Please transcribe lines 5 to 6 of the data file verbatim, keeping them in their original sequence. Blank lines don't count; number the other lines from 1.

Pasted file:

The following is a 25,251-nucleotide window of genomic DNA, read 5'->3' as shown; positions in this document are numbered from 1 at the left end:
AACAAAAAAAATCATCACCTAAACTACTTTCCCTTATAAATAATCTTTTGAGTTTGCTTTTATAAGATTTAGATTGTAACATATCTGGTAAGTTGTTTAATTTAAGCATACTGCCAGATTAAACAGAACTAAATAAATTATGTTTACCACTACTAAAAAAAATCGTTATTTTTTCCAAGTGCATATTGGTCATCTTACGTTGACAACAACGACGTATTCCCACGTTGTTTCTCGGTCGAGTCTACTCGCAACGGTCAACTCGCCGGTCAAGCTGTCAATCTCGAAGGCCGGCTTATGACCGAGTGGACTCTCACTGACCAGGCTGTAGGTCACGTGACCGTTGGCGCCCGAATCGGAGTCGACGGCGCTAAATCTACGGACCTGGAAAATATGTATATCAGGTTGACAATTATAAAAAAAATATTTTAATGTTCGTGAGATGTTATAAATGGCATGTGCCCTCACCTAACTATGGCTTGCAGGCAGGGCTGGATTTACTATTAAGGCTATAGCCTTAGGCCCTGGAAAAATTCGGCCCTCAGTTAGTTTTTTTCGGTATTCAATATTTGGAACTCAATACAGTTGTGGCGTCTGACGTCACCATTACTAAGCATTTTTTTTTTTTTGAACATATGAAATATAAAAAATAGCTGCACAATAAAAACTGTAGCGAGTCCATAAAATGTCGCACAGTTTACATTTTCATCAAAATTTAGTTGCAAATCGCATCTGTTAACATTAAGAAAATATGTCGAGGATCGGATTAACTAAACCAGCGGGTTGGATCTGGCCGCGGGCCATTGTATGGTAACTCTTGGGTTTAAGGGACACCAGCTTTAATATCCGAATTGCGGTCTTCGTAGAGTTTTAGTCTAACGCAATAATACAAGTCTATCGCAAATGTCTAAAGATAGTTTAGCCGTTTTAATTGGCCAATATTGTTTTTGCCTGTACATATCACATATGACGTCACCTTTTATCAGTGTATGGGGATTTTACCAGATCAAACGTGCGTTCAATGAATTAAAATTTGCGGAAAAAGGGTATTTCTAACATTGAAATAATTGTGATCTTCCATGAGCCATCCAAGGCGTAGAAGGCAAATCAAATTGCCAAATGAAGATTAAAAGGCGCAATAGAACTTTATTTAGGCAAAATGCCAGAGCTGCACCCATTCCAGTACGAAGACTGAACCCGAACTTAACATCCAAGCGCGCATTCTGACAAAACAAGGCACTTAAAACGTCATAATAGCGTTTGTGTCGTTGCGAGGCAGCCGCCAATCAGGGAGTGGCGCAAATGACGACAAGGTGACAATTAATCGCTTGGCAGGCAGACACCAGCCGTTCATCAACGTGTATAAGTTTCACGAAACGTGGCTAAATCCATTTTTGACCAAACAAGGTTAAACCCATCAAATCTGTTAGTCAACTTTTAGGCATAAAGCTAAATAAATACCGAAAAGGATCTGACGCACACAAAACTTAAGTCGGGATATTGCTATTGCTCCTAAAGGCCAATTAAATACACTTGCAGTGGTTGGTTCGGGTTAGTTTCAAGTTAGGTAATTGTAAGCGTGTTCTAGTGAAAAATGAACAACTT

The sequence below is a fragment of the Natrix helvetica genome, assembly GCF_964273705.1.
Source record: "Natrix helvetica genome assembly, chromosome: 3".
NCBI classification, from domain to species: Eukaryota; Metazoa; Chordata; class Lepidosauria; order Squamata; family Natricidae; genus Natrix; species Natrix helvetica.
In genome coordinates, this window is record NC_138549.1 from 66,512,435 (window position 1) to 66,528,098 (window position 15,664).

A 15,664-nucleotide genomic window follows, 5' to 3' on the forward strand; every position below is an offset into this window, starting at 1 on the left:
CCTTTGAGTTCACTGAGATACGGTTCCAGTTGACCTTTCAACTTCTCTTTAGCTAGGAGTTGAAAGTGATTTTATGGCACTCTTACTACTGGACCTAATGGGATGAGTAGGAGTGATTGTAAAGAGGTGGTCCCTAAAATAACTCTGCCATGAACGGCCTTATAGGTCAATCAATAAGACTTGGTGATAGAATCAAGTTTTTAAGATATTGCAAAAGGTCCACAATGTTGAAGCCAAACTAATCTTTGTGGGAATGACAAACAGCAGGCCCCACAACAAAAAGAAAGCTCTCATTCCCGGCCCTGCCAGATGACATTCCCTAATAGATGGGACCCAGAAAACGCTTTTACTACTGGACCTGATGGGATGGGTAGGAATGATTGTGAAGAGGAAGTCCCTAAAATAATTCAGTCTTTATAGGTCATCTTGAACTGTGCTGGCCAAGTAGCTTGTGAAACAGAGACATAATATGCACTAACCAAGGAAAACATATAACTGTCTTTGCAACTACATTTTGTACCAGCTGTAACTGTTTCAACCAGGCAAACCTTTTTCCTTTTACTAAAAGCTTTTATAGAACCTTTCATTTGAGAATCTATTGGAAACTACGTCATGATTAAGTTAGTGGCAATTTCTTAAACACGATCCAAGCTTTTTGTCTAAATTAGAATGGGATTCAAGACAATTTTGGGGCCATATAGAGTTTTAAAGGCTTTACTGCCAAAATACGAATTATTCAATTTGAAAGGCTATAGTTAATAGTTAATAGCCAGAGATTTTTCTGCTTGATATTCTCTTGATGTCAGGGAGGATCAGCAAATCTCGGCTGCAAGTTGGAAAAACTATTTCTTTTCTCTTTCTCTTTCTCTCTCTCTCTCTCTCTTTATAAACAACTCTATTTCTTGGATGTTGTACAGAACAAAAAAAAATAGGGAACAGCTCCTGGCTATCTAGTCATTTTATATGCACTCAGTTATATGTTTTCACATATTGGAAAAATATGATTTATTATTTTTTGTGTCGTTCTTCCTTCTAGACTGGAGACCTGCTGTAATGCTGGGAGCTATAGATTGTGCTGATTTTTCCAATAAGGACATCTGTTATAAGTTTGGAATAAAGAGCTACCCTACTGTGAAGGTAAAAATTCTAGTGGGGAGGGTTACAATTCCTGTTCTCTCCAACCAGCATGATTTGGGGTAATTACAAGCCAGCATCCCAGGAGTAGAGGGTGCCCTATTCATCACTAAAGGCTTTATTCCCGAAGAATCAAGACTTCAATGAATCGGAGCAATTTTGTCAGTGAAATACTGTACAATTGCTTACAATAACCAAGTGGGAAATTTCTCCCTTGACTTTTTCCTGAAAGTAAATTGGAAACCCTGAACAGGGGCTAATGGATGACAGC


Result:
NCBI classification, from domain to species: Eukaryota; Metazoa; Chordata; class Lepidosauria; order Squamata; family Natricidae; genus Natrix; species Natrix helvetica.
In genome coordinates, this window is record NC_138549.1 from 66,512,435 (window position 1) to 66,528,098 (window position 15,664).